Critical thought and the audience for the field has hit an all-time low – this much is certain. The idle threat that ‘everyone’s a critic’” has come to pass in such a monumentally crushing fashion, that the parade of absolute nobodies lined-up to offer their views on topics only recently the domain of tweed-veined professors has reached breaking point. Pay £20 quid to be treated to a version of a film which bears striking resemblance to the DVD you bought two years ago but enjoy a complete stranger to explain how you should be watching it. Preposterous. How did we let this happen? Yet, there is a distant light offering hope – the brave souls who have spent their entire lives soaking in their chosen vat of culture and have retained the passion for their subject as well as the ability the convey it.
Issue 39 of The Paperback Fanatic (and, once again, that’s issue 39 – these things don’t write themselves) tells me a great deal about Steve Holland and Eva Lynd, whose artistically rendered forms appeared on hundreds of paperback and magazine covers – think Men’s Adventure and you’re picturing Steve. This article written by Paul Bishop is in no way preachy, convoluted nor wholly cribbed, it is written by someone who has devoured their subject and is willing to share their world.
Even better is Peter Enfantino’s piece on the Frankenstein Horror series of books published by Popular Library through 1972 and 1973. Despite the time and dedication that has gone into researching every element of these nine novels, the writer spares no horses in going into a delicious amount of detail as to how thoroughly rotten they are (with the exception of the debut). Lines are dragged kicking and screaming from their pages to illustrate his barbed points, revealing not only his eye and ear as a reader but also the ability to spin a damn fine yarn himself. Though ripping them to shreds critically, he retains a fondness for the books which is contagious – despite their panning, I’d like nothing more than to read them now myself. A job well done.
Justin Marriot’s articles in Sleazy Business are introduced by him confessing he has already gone one over the volumes he expected to be able to produce (this is the fifth), though readily contributes articles which demonstrate both his passion for paperbacks and an endearing confession that there are limits to his knowledge. By way of example, he caps an even-handed appraisal of the Falconhurst ‘plantation’ novels by saying that although he has covered the sixteen books he owns, there could be even more. It may be slightly shadowy modesty but it still lends his prose an attractive quality which invites the reader to join him on the journey, rather than be told in a starchy, lecture-like manner.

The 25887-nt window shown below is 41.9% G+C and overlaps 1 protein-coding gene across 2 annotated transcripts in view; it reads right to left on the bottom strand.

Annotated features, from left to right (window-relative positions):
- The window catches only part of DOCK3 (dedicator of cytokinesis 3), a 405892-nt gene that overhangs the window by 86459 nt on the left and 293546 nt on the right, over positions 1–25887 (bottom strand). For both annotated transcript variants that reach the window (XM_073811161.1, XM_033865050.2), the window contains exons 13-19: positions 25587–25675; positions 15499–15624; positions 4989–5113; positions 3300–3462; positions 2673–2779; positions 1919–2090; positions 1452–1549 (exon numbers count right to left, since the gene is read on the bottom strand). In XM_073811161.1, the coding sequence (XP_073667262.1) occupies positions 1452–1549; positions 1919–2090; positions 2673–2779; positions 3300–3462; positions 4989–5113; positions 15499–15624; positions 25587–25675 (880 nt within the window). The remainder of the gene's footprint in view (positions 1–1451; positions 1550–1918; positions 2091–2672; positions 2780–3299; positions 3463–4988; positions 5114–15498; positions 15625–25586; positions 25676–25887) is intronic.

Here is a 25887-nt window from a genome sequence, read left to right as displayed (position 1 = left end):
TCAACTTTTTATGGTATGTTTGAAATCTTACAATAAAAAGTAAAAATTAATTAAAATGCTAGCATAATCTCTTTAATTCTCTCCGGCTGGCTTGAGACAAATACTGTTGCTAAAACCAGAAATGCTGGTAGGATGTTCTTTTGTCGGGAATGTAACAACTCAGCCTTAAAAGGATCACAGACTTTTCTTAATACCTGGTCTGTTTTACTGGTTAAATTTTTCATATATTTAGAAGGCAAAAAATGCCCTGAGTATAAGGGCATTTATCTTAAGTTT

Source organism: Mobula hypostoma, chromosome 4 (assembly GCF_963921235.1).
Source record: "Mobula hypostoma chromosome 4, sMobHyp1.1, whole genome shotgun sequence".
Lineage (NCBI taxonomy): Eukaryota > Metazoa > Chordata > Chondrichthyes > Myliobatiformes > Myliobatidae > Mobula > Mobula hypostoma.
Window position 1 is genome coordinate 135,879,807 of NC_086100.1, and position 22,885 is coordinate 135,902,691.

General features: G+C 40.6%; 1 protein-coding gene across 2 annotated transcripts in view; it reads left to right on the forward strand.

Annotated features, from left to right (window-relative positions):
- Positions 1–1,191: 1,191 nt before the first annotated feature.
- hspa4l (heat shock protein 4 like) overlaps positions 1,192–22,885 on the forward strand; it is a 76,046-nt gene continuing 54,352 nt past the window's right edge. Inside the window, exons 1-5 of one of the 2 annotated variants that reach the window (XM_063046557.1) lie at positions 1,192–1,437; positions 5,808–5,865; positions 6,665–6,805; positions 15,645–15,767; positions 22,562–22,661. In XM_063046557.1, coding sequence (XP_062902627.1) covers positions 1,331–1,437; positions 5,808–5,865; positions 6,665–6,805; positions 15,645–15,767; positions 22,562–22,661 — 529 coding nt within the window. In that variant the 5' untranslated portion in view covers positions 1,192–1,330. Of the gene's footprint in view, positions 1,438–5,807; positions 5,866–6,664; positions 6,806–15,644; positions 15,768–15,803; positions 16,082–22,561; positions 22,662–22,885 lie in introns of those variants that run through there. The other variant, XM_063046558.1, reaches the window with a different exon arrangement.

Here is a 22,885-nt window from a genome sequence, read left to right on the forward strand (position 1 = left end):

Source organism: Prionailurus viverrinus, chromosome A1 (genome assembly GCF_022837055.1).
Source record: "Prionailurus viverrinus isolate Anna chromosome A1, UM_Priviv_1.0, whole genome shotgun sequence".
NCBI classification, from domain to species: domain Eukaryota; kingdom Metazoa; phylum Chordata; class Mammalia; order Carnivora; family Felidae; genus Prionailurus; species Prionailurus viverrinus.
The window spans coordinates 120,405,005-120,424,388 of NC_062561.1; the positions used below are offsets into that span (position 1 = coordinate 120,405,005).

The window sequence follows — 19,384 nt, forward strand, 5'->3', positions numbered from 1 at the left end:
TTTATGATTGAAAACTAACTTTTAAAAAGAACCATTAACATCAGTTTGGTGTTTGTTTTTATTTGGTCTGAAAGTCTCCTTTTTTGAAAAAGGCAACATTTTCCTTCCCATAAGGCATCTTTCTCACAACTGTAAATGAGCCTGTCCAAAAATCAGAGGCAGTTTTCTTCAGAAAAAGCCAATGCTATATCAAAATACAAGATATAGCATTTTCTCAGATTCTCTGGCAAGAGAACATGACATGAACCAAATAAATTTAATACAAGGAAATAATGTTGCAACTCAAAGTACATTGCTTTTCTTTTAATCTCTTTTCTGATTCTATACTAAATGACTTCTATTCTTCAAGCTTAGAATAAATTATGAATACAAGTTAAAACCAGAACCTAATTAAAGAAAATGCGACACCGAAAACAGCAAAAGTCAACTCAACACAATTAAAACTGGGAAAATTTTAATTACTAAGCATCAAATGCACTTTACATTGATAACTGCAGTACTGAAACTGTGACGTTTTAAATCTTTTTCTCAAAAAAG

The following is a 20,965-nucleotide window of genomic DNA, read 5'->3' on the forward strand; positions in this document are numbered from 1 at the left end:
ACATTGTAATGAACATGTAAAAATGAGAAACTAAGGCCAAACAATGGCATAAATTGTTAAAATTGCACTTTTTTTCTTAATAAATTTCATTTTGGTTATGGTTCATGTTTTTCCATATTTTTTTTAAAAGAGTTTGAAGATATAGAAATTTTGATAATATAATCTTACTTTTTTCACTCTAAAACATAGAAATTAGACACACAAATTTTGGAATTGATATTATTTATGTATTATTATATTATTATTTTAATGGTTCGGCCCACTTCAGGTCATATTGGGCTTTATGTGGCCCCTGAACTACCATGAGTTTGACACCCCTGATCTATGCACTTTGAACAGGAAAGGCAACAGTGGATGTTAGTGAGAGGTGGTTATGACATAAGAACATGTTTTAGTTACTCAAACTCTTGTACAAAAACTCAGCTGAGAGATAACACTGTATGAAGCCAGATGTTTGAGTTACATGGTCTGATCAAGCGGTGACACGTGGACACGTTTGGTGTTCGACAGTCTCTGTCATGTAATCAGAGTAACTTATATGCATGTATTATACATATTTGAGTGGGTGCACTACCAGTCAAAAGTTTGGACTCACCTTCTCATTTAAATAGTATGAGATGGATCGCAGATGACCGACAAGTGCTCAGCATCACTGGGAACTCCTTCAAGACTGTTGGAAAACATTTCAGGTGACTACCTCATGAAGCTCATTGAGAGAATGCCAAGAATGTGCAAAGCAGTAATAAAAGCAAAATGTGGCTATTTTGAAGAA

Also onto its fifth issue is Marriot’s Pulp Horror, a gleeful traipse through field which offers no end of angles and opportunities. An exploration of Donald Glut’s bafflingly broad series of Frankenstein books, skilfully navigates their rather complex birth and distribution without conflicting with the magnificent daftness and lurid covers of the likes of Frankenstein and the Dinosaurs and Frankenstein Versus the Robot.
Long-time editor of a huge number of horror publications, David Sutton, manages to cram a history of British literary horror zines into an all-too condensed space (a subject worthy of its own book), though facts about stapled and photocopied mags from as far back as 1962 offer not only some terrifically imaginative titles (Crucified Toad; Balthus) but also the unassuming rise of now well-known names such as Alan Moore and Ramsey Campbell. An interview with Sutton follows, revealing the dedication this art-form required in these early days, from hand-cranked duplication devices to how to survive in a world that stocked so little small-press releases.
All three publications are, as it is required by law to say, lavishly illustrated, though do suffer slightly from the unnaturally crispy typeface and layout offered by online self-publishing – it would be lovely to see the odd ink smudge and haphazard picture placing to fit the trashy subject matter. Though very occasionally the writing slips into fanboy-ish self-satisfaction at having “being there first”, they are all hugely entertaining and informative and serve to remind that the service provided by self-publishing and fanzines is endlessly rewarding.